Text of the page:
This year is different.  Yes, we’re getting ready in practical ways for the upcoming celebrations.  Gifts are being planned and purchased, eventually wrapped.  Travel plans are being made, maps selected, reservations obtained.  Our celebration of Advent–a season that I love for its opportunity to tell and retell the most glorious story of all–is necessarily pared down.  We are just starting to unearth cookie sheets, special ornaments, and other pieces of our Christmas stash from dusty boxes.  There won’t be much time for baking and gift-making as we stumble through new routines in a brand-new-to-us house.

But this sense of difference is more than the fact that so many of our belongings will stay in boxes until well into the winter months.  This year, more than ever before, I have a sense of expectancy, a readiness to encounter the living Christ in a profound, yet quiet way.  My soul is in need of the deep Peace that He represents.  My insides have been tossed like a little ship on a stormy sea, and I am so longing to return to familiar waters where I can settle my heart and mind in the assurance of God’s love and His promises.  Aside from the fact that we have to drive about 1000 miles to celebrate with our families, this Christmas season is going to be exactly what I need it to be: simple.  I don’t have time to be engrossed in many of the traditional activities, and this year, that’s just fine.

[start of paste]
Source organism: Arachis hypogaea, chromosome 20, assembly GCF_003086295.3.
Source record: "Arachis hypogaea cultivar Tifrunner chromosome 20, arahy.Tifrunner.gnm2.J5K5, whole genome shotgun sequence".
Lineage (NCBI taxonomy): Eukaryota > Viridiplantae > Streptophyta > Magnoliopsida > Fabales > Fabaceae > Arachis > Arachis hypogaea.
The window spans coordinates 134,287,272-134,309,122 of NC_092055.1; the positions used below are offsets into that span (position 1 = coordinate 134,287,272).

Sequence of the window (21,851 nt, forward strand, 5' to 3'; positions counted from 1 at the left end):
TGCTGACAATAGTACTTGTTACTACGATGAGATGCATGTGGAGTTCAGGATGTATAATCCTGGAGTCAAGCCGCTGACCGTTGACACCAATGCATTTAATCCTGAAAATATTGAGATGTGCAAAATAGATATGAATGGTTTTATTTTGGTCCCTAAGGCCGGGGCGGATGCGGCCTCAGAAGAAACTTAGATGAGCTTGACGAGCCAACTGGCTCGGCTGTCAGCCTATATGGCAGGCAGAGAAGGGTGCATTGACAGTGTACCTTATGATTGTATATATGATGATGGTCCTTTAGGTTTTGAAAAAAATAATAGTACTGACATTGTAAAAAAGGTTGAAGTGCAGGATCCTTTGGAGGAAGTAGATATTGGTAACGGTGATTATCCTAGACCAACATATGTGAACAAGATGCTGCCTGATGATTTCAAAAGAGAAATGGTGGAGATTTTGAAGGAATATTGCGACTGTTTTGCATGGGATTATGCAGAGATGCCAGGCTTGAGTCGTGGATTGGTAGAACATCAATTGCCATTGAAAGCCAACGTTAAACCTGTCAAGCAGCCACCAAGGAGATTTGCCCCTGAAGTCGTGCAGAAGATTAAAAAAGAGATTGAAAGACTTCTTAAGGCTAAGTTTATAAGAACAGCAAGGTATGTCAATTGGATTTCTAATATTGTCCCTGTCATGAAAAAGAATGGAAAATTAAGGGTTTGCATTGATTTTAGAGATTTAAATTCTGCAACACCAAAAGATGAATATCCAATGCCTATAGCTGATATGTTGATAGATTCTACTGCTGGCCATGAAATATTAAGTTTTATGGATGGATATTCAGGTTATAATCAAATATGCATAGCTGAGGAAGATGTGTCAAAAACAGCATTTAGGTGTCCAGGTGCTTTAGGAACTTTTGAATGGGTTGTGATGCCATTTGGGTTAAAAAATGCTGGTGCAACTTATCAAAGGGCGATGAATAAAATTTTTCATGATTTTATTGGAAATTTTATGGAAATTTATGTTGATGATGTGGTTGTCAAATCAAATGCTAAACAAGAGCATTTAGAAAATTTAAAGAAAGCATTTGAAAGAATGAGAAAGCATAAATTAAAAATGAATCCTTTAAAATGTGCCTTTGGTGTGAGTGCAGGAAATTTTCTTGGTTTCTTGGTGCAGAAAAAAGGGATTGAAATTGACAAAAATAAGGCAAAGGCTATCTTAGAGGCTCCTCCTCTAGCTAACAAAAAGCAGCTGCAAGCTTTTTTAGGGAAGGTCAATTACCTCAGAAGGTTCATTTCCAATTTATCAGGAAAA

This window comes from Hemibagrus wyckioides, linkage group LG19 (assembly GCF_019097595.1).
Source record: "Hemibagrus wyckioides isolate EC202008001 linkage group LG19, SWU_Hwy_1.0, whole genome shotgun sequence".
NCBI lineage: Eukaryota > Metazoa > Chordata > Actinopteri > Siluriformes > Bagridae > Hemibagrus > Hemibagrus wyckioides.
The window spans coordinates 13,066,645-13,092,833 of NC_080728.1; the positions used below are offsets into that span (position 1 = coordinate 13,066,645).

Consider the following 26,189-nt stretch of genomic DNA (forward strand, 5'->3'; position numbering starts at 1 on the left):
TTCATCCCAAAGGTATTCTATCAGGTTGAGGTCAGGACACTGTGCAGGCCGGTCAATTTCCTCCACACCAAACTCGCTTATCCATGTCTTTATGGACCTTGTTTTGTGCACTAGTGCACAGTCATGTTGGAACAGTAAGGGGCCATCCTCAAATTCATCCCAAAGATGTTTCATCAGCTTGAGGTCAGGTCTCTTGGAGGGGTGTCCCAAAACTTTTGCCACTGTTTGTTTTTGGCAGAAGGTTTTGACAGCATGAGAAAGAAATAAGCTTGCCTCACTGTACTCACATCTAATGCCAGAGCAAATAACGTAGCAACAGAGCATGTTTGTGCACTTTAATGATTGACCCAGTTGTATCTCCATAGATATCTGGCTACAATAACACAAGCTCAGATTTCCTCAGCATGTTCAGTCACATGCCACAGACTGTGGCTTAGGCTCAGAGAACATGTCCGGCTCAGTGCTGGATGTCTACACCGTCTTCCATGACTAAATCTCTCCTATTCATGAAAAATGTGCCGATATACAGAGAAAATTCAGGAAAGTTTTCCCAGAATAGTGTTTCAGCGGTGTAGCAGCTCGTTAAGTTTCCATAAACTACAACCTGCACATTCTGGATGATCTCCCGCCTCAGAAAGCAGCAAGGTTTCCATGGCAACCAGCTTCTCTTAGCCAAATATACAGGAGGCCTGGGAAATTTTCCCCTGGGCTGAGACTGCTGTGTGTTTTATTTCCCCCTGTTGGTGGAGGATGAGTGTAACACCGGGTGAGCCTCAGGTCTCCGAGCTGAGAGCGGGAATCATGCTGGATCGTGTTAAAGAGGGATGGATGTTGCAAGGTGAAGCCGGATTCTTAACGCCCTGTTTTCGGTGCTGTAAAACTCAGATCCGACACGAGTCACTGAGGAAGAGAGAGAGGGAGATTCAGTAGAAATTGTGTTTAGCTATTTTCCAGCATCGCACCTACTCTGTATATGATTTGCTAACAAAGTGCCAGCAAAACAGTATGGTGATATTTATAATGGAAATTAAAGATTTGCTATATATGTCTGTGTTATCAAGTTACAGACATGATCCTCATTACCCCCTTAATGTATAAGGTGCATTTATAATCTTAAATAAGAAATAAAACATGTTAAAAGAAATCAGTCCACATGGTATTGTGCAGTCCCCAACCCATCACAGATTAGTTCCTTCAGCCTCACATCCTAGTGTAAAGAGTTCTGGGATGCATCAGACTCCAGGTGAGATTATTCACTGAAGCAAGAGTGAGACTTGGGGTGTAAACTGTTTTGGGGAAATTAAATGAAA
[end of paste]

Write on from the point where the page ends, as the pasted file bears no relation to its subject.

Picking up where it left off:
Thinking of Thanksgiving

It felt strange to celebrate our first major holiday without our families.  We received a generous invitation to dine with new friends.  What a sweet offer!  But having just closed on our new house, we wanted to give thanks in our very own diningroom.

(Please pardon Miss Drooly.)

After dinner, we went back to the rental home for apple pie and some Skype time with family.  My sister-in-law took this picture of her younger son “Skyping” with my boys.  Celebrating Thanksgiving in our new town and new house was joyful, but what I would have given to jump through the computer screen into the arms of the people I love!